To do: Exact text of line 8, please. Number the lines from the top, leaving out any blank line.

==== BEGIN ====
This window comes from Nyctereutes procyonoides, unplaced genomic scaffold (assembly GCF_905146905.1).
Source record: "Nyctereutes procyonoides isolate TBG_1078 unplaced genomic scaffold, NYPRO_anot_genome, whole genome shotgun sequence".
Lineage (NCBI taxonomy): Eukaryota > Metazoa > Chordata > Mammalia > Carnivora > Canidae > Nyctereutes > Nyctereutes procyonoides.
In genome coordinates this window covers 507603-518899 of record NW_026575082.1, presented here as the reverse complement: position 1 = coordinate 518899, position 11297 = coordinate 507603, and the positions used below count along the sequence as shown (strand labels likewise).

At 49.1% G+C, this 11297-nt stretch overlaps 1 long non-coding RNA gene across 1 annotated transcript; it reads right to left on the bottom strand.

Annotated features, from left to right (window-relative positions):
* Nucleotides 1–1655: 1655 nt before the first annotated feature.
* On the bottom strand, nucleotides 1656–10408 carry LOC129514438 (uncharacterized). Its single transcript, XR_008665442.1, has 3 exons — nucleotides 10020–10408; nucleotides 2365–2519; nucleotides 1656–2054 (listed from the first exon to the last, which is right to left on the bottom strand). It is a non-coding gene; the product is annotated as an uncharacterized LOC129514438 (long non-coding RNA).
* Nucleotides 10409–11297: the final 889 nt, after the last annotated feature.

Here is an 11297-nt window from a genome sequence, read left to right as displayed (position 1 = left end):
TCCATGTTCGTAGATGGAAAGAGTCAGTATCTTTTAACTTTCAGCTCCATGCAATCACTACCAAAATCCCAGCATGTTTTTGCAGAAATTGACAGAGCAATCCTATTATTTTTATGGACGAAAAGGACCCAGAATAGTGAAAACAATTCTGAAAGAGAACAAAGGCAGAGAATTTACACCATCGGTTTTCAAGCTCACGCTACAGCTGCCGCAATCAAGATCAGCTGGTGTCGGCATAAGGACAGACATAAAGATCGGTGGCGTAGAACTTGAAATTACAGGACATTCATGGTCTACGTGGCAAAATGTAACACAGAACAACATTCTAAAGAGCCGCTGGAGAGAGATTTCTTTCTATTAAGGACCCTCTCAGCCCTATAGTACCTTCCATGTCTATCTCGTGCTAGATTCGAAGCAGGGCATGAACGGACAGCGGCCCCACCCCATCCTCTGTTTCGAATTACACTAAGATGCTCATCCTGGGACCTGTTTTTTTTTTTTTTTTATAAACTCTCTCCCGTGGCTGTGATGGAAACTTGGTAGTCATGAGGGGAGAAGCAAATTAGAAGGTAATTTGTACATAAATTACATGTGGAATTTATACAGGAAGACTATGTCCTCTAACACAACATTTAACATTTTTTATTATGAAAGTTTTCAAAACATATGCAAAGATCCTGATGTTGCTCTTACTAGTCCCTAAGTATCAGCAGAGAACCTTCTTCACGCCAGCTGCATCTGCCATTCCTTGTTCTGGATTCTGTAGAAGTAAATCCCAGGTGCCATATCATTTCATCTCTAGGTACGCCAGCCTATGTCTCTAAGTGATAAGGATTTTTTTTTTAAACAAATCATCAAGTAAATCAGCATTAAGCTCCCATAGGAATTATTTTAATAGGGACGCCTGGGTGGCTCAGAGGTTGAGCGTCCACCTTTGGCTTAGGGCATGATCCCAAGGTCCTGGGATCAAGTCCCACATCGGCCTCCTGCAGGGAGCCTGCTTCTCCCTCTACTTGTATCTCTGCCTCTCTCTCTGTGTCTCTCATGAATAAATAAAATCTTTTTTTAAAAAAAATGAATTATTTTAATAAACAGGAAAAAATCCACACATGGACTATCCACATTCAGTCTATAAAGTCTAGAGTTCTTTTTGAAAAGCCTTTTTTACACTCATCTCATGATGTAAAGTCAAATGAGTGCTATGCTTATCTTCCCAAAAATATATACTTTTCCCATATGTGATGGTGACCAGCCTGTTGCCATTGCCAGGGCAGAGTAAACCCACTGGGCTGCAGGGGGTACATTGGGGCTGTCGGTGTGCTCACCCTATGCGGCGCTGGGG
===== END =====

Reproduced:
* On the bottom strand, nucleotides 1656–10408 carry LOC129514438 (uncharacterized). Its single transcript, XR_008665442.1, has 3 exons — nucleotides 10020–10408; nucleotides 2365–2519; nucleotides 1656–2054 (listed from the first exon to the last, which is right to left on the bottom strand). It is a non-coding gene; the product is annotated as an uncharacterized LOC129514438 (long non-coding RNA).